Step 1: Choose a collection of wide, flat-topped rocks.
    Step 2: Decorate or leave natural.
    Step 3: Arrange on the ground.
    These are only three out of dozens of possible affordable DIY landscaping ideas you can try out. If you like to refurbish old things, you can raid local garage sales for stuff you can turn into trellises, benches, and potting tables. You can plant trees, build zen gardens, and even ‘upgrade’ your trees into reinforced living jungle gyms. What you do with your yard should depend entirely on your preferences, time, and DIY proficiency. For more great tips and tricks for homeowners, contact us today!

  • Mar2018

    With press reports and social media abuzz over the hot real estate market with its ever-increasing prices and multiple backup offers, some sellers speculate about selling their homes without the help of a real estate agent. It seems so easy, and who doesn’t want to try and save a few bucks wherever they can?

    Let’s acknowledge our bias, in that Real Estate Pros are professional real estate agents earning a living through sales commissions. But it’s just as important to remind homeowners that their homes are probably the biggest financial asset they own, and are therefore deserving of professional oversight. A lot of money is at risk, and real estate agents’ training and experience with technical, financial, and legal issues makes them uniquely able to anticipate both routine and unanticipated contingencies and pitfalls.

    A real estate professional protects the sellers’ interests. Agents vet potential buyers, that is, separate those people who are interested in a home and qualified to buy one from perfect strangers with unknown motives. Some self-described buyers may come to the sellers’ table with little but professed goodwill, whereas an agent will insist that a buyer be not just pre-qualified by a legitimate lender, but pre-approved. The difference between the two is huge, with pre-qualification being little more than a nice letter with no lender commitment. A real estate agent will spot the difference between a pre-approval and a pre-qualification letter immediately.

    Agents are not lawyers, but a residential real estate sales agreement is a multi-page document developed and improved by a host of real estate lawyers over many years for agents’ use in protecting their clients. One of the first provisions deals with earnest money. A seller’s agent can recommend an amount that will both indicate buyer seriousness–how “earnest” they are–but also compensate the seller in the event the buyer defaults. After all, the seller’s property will be virtually off the market while the terms of the earnest money agreement run their course, and if the buyer unreasonably walks, the seller is entitled to something.

    Since buyer-seller disputes can be open to interpretation, terminology dealing with earnest money and contingencies of financing, home repairs, close of escrow, date of possession, and others, must be concise and crystal clear. For example, what if a buyer simply changes their mind and says they don’t like the house after all, even though negotiations have been ongoing for weeks? Is the earnest money forfeit? That depends on the quality of negotiations and how the language reflects the parties’ intentions.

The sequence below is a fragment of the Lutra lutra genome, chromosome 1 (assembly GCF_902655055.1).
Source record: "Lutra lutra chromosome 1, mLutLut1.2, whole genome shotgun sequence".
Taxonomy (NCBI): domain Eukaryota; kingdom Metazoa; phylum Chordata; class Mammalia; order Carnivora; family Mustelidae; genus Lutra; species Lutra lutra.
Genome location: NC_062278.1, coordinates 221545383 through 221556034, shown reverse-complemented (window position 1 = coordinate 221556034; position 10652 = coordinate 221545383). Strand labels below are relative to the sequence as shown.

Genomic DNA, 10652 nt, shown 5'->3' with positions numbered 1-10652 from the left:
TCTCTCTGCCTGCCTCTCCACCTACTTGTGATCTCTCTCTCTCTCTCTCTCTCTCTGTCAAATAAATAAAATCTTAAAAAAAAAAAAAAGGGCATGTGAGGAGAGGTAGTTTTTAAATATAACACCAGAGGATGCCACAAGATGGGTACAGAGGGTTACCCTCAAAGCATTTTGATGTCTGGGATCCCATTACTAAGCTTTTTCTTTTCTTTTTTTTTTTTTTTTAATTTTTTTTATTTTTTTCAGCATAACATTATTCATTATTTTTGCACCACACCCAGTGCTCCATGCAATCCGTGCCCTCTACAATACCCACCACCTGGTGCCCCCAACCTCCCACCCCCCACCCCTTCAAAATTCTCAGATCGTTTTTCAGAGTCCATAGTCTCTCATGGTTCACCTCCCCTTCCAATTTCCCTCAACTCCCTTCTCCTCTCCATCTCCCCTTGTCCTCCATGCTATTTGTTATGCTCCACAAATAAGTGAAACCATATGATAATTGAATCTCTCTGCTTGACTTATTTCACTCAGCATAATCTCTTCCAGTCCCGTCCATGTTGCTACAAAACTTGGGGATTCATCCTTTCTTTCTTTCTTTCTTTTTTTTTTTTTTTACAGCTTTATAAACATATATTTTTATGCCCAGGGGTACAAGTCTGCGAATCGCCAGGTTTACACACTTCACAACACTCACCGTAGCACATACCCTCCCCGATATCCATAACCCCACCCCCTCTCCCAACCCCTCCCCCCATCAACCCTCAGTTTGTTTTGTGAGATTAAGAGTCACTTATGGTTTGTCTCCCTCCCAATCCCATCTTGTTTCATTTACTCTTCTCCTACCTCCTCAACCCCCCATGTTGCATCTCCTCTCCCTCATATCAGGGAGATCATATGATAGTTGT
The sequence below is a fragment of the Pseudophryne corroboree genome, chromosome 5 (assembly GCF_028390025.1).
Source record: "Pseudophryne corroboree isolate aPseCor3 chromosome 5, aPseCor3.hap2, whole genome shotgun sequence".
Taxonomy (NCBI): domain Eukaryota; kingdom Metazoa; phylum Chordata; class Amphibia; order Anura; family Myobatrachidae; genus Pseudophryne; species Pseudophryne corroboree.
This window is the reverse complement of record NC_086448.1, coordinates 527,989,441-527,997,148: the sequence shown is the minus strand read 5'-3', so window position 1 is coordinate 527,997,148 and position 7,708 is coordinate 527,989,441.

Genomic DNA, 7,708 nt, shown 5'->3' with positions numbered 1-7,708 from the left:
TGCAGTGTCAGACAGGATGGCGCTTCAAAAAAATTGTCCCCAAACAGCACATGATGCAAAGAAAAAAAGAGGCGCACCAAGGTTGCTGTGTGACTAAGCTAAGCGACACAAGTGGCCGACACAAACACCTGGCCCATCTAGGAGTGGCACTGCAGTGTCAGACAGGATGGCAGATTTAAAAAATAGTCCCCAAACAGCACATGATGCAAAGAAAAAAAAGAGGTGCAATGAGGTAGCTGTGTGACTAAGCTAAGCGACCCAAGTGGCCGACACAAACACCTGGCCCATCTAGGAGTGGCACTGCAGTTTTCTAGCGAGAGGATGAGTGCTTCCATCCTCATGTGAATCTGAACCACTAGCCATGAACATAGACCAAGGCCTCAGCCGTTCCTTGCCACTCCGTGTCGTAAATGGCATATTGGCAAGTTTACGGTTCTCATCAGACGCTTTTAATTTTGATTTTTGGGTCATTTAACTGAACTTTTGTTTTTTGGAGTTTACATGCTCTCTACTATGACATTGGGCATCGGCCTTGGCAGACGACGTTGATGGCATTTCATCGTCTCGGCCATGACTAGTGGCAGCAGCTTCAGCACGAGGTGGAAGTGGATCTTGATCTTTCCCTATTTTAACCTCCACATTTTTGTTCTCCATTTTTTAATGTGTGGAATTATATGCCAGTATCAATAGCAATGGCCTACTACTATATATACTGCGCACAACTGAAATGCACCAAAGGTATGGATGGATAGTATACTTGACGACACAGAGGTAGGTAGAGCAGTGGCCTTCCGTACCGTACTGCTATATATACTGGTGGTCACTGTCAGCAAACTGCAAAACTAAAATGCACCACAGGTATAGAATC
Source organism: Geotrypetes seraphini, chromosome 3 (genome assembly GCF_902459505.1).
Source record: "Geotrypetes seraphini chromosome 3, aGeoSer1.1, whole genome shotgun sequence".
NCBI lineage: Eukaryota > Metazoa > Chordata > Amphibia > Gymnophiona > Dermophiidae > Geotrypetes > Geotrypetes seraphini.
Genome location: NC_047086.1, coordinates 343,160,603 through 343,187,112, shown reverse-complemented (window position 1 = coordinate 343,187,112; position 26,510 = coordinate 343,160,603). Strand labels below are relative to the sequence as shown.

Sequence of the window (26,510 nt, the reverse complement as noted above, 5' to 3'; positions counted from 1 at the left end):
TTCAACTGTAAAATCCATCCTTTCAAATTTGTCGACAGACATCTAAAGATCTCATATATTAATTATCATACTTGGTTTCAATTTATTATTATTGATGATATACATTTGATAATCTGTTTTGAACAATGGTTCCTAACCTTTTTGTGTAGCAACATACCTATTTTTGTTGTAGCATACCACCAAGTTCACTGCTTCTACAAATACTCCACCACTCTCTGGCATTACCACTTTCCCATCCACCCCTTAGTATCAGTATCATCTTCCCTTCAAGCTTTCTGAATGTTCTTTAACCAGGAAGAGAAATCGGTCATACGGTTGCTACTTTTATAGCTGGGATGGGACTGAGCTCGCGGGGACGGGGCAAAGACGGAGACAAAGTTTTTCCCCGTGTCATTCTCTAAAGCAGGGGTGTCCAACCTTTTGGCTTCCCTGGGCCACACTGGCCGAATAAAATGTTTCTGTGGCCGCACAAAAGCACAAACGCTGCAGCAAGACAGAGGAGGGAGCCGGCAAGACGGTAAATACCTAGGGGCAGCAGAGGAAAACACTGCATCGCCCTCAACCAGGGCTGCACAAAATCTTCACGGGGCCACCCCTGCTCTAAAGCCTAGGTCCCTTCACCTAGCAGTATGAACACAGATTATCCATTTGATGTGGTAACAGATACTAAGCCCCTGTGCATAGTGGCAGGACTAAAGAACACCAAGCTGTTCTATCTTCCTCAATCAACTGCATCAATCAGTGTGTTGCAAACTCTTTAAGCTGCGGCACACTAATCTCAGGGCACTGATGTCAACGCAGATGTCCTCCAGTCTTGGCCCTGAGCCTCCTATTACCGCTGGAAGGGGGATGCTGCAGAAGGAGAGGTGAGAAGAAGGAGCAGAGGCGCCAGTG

Sales contracts are full of contingencies, and none are routine. The first is financing. Is a ready, willing, and able buyer able to obtain financing, and how do they demonstrate their ability to do so? Does the lender have a unique underwriting process the seller needs to be aware of? What if underwriting requirements delay closing past the agreed date–is the agreement still valid?

    Repairs are another contingency consuming time and causing anxiety. Do repairs have to be made by a licensed professional? What if the seller performs the repairs and the buyer claims not to like the work? What if the appraiser notes an obscure item such as spacing between stair rails as an FHA violation and derails the mortgage loan?

    Close of escrow and date of possession nearly always require negotiations back and forth. What if the buyer has to be out of their rental unit a day or so before the closing date? Should the seller allow early possession (the answer is no)? Usually, everyone’s needs can be met. However, these issues can become contentious, and real estate agents are used to solving them through negotiation.

    The last issue, here, is likely the one most important to sellers: How do you maximize the price of the home and close the sale in the fastest possible time? Pricing is always part art and part science, but in today’s market, artfulness and market experience is more important than ever. Comparative sales are a guide, but they reflect yesterday’s market conditions. The goal in pricing is setting it so that the property competes while taking advantage of demand, but at the same time generates enough buyer interest to induce multiple offers.

    Retaining a real estate agent to sell a home will not only increase sellers’ net proceeds and close the sale quickly, but it will minimize seller anxiety. Do you have questions about your home we can answer? Contact us.